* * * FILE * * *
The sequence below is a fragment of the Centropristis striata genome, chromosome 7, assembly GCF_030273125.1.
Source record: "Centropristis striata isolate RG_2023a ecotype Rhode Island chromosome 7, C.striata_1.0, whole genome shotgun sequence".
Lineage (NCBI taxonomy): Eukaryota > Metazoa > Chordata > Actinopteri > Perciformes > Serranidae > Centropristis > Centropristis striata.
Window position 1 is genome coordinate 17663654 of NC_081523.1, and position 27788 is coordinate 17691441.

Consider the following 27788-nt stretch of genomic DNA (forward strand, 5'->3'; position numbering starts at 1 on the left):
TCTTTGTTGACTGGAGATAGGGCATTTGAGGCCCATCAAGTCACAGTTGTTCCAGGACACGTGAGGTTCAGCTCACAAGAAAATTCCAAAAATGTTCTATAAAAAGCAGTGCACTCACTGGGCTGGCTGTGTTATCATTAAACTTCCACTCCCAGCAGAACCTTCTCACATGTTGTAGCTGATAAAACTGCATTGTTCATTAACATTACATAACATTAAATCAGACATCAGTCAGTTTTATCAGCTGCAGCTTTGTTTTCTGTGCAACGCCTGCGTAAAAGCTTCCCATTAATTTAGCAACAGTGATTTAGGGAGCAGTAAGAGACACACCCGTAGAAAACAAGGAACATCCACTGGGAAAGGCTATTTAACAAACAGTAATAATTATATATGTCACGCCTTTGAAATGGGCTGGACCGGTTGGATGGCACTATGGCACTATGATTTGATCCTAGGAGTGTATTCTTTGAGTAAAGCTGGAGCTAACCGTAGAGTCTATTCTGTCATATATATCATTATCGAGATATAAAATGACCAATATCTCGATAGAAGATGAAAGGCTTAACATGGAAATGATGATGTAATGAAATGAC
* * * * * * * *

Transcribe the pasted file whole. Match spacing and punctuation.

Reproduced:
The sequence below is a fragment of the Centropristis striata genome, chromosome 7, assembly GCF_030273125.1.
Source record: "Centropristis striata isolate RG_2023a ecotype Rhode Island chromosome 7, C.striata_1.0, whole genome shotgun sequence".
Lineage (NCBI taxonomy): Eukaryota > Metazoa > Chordata > Actinopteri > Perciformes > Serranidae > Centropristis > Centropristis striata.
Window position 1 is genome coordinate 17663654 of NC_081523.1, and position 27788 is coordinate 17691441.

Consider the following 27788-nt stretch of genomic DNA (forward strand, 5'->3'; position numbering starts at 1 on the left):
TCTTTGTTGACTGGAGATAGGGCATTTGAGGCCCATCAAGTCACAGTTGTTCCAGGACACGTGAGGTTCAGCTCACAAGAAAATTCCAAAAATGTTCTATAAAAAGCAGTGCACTCACTGGGCTGGCTGTGTTATCATTAAACTTCCACTCCCAGCAGAACCTTCTCACATGTTGTAGCTGATAAAACTGCATTGTTCATTAACATTACATAACATTAAATCAGACATCAGTCAGTTTTATCAGCTGCAGCTTTGTTTTCTGTGCAACGCCTGCGTAAAAGCTTCCCATTAATTTAGCAACAGTGATTTAGGGAGCAGTAAGAGACACACCCGTAGAAAACAAGGAACATCCACTGGGAAAGGCTATTTAACAAACAGTAATAATTATATATGTCACGCCTTTGAAATGGGCTGGACCGGTTGGATGGCACTATGGCACTATGATTTGATCCTAGGAGTGTATTCTTTGAGTAAAGCTGGAGCTAACCGTAGAGTCTATTCTGTCATATATATCATTATCGAGATATAAAATGACCAATATCTCGATAGAAGATGAAAGGCTTAACATGGAAATGATGATGTAATGAAATGAC